As the last Emperor of Russia, Tsar Nicholas II’s twenty-three-year reign came to an abrupt end when he abdicated on 15 March 1917. Those tumultuous years of his reign were defined by the Russo-Japanese War that saw the annihilation of the Russian Baltic Fleet, Bloody Sunday and an estimated 3.3 million Russians die during World War I. The relatives of Nicholas’s extended family tree insisted catastrophe was looming. Due to social divisions, extreme poverty, lack of a modern state, Russia was on the brink of collapse. While Nicholas II was on the war front, Empress Alexandra’s involvement with Rasputin indirectly had an impact on an already deteriorating Russia.
In her new book, The Race to Save the Romanovs, Helen Rappaport researched historical sources throughout Europe to decipher why no one could save the Russian Imperial Family. For Rappaport, this book is the culmination of her previous work, which includes a biography on Lenin, a study of the Russian Revolution, and a look at Russia’s last imperial family. This book marks the 100th anniversary of the murder of Tsar Nicholas II, along with the lives of his wife and children.
From the beginning, it’s clear her investigation tries to identify why was nobody able to save the Romanovs, especially considering their relations to other royal families in Europe. In doing so, Rappaport identifies the key players, which included King George V, Russian Monarchists, the Danish Royal Family, King Alfonso XIII of Spain and Kaiser Wilhelm II, all of who wanted nothing to do with the Imperial Family.
Another argument presented in the book was, why did talks about the then imprisoned Romanovs not occur at the Brest-Litovsk convention? Also, how could Provisional Government not formulate an effective safe escape out of Russia? Lastly, why were other leaders so ignorant of the deceptive nature of the Soviet government when it came to the state of the Russian Imperial Family?
King George V’s indecisiveness regarding the Romanovs has always been a point of contention for historians, as there is no real evidence that demonstrated his position as King would be threatened if the Russian Imperial Family were given asylum in England. In the summer of 1917, George even changed the English royal house name to Windsor, in an attempt to dissociate England from Russian conflict. For Rappaport, King George’s involvement, or lack thereof, is a substantial part of her book. At one point, she even refers to him as a “moral coward,” generally implying his guilt over the death of the Romanovs.
King Alfonso’s attempts to help the Romanov’s went nowhere. Kaiser Wilhelm’s negotiations to secure the safety of the Russian Imperial Family appeared futile, a fact that Rappaport downplays. Wilhelm continued discussions even after the conclusion of the Bret-Litovsk convention. The author continues with the French government, who sources say was “actively hostile” at the idea of giving sanctuary to the Romanovs.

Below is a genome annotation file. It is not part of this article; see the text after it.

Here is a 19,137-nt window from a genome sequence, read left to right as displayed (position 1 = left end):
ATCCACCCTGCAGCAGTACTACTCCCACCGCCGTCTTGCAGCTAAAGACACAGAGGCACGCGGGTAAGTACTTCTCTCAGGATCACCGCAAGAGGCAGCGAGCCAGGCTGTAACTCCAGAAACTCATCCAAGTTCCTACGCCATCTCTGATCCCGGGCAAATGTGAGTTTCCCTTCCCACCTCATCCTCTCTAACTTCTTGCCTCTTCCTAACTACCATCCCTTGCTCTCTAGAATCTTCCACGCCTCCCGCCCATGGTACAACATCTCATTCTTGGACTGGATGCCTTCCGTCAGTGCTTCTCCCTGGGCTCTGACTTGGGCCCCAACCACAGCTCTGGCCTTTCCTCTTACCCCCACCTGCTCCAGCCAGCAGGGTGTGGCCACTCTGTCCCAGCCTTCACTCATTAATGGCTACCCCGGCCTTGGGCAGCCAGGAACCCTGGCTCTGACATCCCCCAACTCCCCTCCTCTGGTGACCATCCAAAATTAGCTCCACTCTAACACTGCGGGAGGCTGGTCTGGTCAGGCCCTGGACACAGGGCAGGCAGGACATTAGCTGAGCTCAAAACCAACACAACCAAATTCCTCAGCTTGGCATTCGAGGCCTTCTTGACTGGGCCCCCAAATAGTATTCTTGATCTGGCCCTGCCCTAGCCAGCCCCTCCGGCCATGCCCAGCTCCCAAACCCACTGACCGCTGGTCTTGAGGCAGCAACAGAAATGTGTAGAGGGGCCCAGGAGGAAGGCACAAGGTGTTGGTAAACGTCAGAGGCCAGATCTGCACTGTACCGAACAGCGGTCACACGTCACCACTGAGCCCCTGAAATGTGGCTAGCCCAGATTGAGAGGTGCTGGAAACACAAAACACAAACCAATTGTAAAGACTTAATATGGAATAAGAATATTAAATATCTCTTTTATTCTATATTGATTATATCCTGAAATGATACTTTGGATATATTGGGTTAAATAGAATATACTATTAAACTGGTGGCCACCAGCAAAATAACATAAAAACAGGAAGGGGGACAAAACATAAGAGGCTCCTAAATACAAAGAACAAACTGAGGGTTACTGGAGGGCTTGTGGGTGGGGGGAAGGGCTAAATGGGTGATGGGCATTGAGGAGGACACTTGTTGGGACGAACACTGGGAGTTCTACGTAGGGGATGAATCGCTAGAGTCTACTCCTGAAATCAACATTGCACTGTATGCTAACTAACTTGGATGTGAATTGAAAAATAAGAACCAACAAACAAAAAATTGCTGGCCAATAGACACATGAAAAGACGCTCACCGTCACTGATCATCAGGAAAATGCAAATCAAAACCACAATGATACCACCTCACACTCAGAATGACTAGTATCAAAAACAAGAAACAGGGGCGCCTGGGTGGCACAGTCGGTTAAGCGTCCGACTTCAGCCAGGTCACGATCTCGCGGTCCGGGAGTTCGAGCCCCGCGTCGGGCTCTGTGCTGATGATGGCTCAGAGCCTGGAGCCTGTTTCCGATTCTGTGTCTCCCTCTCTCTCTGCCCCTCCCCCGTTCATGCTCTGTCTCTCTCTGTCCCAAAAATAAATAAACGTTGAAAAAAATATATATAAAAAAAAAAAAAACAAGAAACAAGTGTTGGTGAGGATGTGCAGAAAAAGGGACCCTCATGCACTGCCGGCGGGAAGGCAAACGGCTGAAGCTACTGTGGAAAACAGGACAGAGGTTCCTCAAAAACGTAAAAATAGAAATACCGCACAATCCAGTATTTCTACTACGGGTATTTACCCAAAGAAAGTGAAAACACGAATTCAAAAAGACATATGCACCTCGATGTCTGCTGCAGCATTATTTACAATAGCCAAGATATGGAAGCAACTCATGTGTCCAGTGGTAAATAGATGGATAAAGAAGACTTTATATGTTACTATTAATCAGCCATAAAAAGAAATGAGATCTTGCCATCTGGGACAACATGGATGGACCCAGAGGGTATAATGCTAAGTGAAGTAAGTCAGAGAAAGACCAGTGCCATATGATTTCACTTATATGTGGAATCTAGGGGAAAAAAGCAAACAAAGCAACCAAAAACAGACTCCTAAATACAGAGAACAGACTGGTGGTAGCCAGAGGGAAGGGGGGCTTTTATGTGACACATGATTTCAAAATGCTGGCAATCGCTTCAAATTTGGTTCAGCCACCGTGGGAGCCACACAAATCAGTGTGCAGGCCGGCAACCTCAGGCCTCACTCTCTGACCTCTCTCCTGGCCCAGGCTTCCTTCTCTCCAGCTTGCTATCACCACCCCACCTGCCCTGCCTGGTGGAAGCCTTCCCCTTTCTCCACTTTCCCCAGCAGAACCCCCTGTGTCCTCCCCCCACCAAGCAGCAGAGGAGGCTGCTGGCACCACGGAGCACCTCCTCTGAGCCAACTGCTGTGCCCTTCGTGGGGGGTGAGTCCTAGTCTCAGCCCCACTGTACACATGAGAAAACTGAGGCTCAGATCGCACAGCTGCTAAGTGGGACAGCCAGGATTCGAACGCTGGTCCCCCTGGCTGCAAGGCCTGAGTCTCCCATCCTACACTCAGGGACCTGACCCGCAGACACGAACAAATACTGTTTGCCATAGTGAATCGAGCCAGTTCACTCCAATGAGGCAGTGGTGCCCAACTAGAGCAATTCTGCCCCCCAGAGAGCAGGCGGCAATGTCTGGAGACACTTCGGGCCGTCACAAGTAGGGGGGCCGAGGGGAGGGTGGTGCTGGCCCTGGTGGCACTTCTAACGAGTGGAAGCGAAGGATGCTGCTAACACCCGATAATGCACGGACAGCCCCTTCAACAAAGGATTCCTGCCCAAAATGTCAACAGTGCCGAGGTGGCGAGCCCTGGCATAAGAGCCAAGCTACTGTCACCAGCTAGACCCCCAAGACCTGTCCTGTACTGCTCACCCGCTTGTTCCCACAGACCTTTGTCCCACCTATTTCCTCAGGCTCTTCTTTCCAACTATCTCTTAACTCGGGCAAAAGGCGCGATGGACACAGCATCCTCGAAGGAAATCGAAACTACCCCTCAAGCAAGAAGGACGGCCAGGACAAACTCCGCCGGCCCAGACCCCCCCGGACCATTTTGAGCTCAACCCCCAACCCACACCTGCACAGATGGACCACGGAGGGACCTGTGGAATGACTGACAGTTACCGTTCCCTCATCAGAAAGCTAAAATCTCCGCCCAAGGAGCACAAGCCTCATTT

Rappaport stressed the importance of the geographical landscape, along with the impact of WWI when contemplating safe escape routes out of Russia. With the Soviets in charge, always changing the location of the Romanovs, it became impossible to save them without cooperation from their captors. As chaos unfolded in Russia, Nicholas’s former ill-intentioned subjects were disorganised and squabbled amongst themselves, leaving the Tsar and his family prisoners.
This book does a great of job of highlighting historical content, without failing to recognise the complicated family relationships, political landscape, the global impact of World War I, and religious preferences of the time. Helen Rappaport concludes much of the blame for the inability to save the Romanovs should be given to George V but still acknowledges the lack of seriousness within the other power players of Europe.
One important take away from this book is how vital the timeline was for the Romanovs. Regardless of the fact that England retracted their invitation for sanctuary, or Alfonso’s inquires about the safety of the Russian Imperial Family, Rappaport makes it clear that Nicholas and Alexandra would have never left Russia. Although there are some contradictory sources, which claimed they were packing for England, none of that mattered. Within a week of Nicholas’s abdication, Petrograd Soviet’s seized power from the Provisional Government and tightened security making it impossible for them to flee, ultimately sealing their fate.